Interior of an English Wigwam
Thatch as a roof covering has been alluded to.
This was common in the early days. Notwithstanding the fact that the Great
and General Court forbade its use, it still persisted as necessity arose.
At the outset, towns along the coastline would set aside certain parts of
thatch banks in the marshes, as a supply for thatching houses. Rye straw
also was much used for thatching and has been used in thatching the roofs
of the cottages in the present colonial village. The roofs of these thatched
houses are not boarded as the thatch is fastened to slats.
The earliest frame houses were covered with weatherboarding and this before long was covered with clapboards. The walls inside were sheathed up with boards moulded at the edges in an ornamental manner and the intervening space was filled with clay and chopped straw, and later with imperfect bricks. This was done for warmth, and was known as "nogging," following the English practice. When roofs were not thatched, they were covered with shingles split from the log by means of a "frow" and afterwards hand-shaved. The window openings were small and were closed by hinged casements, just as the houses in England were equipped at that time. Generally, the casement sash was wood, but sometimes iron was used, as was common in England.
The glass was usually diamond- shaped, set in lead "cames." Emigrants to New England were instructed by the Company to bring ample supplies of glass for windows, but the supply ran short and in the poorer cottages and wigwams, oiled paper was in common use. This was an excellent substitute and supplied a surprisingly large amount of light, as may be noticed in the present wigwams.
A brickyard was in operation in Salem as early as 1629, and everywhere along the coast clay was found and made up into bricks. Bricks in small quantity may have been brought from abroad as ballast in ships, but it is safe to say that nearly all the chimneys were built with bricks made near at hand. Chimneys were built upon a huge stone foundation. The brick work began at the first floor level and the bricks were laid in puddled clay up to about the ridge line where lime was used as the chimney top became exposed to the weather.
The furnishings of these houses were very crude. Only a few pieces of furniture,such as oak chairs and chests, were brought from England. The emigrant carpenter or cabinetmaker made up tables, stools, and beds as occasion demanded.
One of the first estates probated in the county was that of the widow Sarah Dillingham of Ipswich, who died in 1636. It amounted to £385, a goodly total for those days. Her kitchen was well equipped with all manner of utensils and plenty of tablecloths and napkins, but there were no curtains at the windows, and a table, chair, or stool is not listed in connection with the kitchen. There were cushions, and probably the simplest kind of furniture sufficed. Stools, chests, and table boards were in use; bedsteads were low; and many pallet beds were made up on the floor. There were no carpets on the floor nor pictures or other decorations on the walls. Kitchen sinks were unknown and water was brought into the house in wooden buckets from the spring or well. These early houses had no closets and clothing was kept in chests and boxes.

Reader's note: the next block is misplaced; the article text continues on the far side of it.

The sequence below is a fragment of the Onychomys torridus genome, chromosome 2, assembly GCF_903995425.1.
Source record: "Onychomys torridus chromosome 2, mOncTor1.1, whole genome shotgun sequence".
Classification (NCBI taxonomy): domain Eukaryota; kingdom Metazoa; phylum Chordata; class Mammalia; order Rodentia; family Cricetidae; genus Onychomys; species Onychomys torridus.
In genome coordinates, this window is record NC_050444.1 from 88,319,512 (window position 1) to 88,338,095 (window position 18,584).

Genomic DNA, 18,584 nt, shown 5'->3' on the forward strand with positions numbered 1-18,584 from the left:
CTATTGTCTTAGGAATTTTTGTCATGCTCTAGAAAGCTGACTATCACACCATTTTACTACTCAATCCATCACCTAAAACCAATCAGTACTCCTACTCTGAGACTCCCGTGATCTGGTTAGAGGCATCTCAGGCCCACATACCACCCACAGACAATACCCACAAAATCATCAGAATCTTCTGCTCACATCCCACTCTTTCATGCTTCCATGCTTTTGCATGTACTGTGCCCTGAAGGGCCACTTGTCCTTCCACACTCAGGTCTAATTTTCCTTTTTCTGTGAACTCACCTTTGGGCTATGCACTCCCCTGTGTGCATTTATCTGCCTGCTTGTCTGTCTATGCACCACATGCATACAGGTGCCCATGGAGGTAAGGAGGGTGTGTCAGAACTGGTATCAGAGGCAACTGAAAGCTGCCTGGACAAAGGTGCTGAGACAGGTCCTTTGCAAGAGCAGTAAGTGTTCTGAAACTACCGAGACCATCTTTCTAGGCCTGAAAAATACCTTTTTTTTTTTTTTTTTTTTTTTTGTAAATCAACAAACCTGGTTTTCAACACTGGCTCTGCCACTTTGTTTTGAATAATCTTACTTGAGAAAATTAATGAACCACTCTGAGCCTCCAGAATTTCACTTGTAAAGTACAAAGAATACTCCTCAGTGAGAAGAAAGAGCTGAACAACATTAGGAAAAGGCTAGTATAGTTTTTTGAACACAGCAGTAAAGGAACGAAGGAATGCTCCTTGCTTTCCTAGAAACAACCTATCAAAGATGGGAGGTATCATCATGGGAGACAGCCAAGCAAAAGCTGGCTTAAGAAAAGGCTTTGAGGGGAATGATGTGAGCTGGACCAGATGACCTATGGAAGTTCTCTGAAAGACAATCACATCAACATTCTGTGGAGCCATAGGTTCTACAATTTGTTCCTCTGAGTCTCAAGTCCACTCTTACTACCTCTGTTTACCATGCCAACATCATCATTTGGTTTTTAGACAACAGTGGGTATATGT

The site of this Colonial Village at Salem is directly on the harbor and when selected was barren of trees and shrubs -a piece of undeveloped park land. A pond was excavated and a shore line constructed from surplus material. A spring was located in a depression in the hillside and from it a brooklet flows down tot he pond. Several hundred boulders were brought and placed in suitable locations, especially along the line of the brook, and over two thousand native trees, stumps, shrubs, and vines were planted to give the Village the natural setting that it deserved. About the governor's "fayre house" is a garden filled with herbs and flowers. Elsewhere, tobacco and common vegetables are growing. The stocks and whipping post stand in the village street and at various locations may be seen dug-out shelters for animals, a saw pit, fish flakes, a blacksmith's shop, and apparatus for making lye, and evaporating salt. Seldom has reproduction of the past been carried out with such fidelity and with such success. The entire project reflects the greatest credit upon all concerned and proved to be an outstanding feature of the tercentenary year. The attendance was large and, public school authorities at once recognizing its educational importance, it has been decided to preserve the Village for the future and keep it open to visitors with an admission charge to help maintain the up-keep.
English Wigwams, First two Covered with Bark
Continued on Page 4. and Hathaway House.
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Information on these pages provided by:
Gerald G. Johnson, Ph.D.
648 Salem Heights Avenue, So.
Salem, OR 97302-5613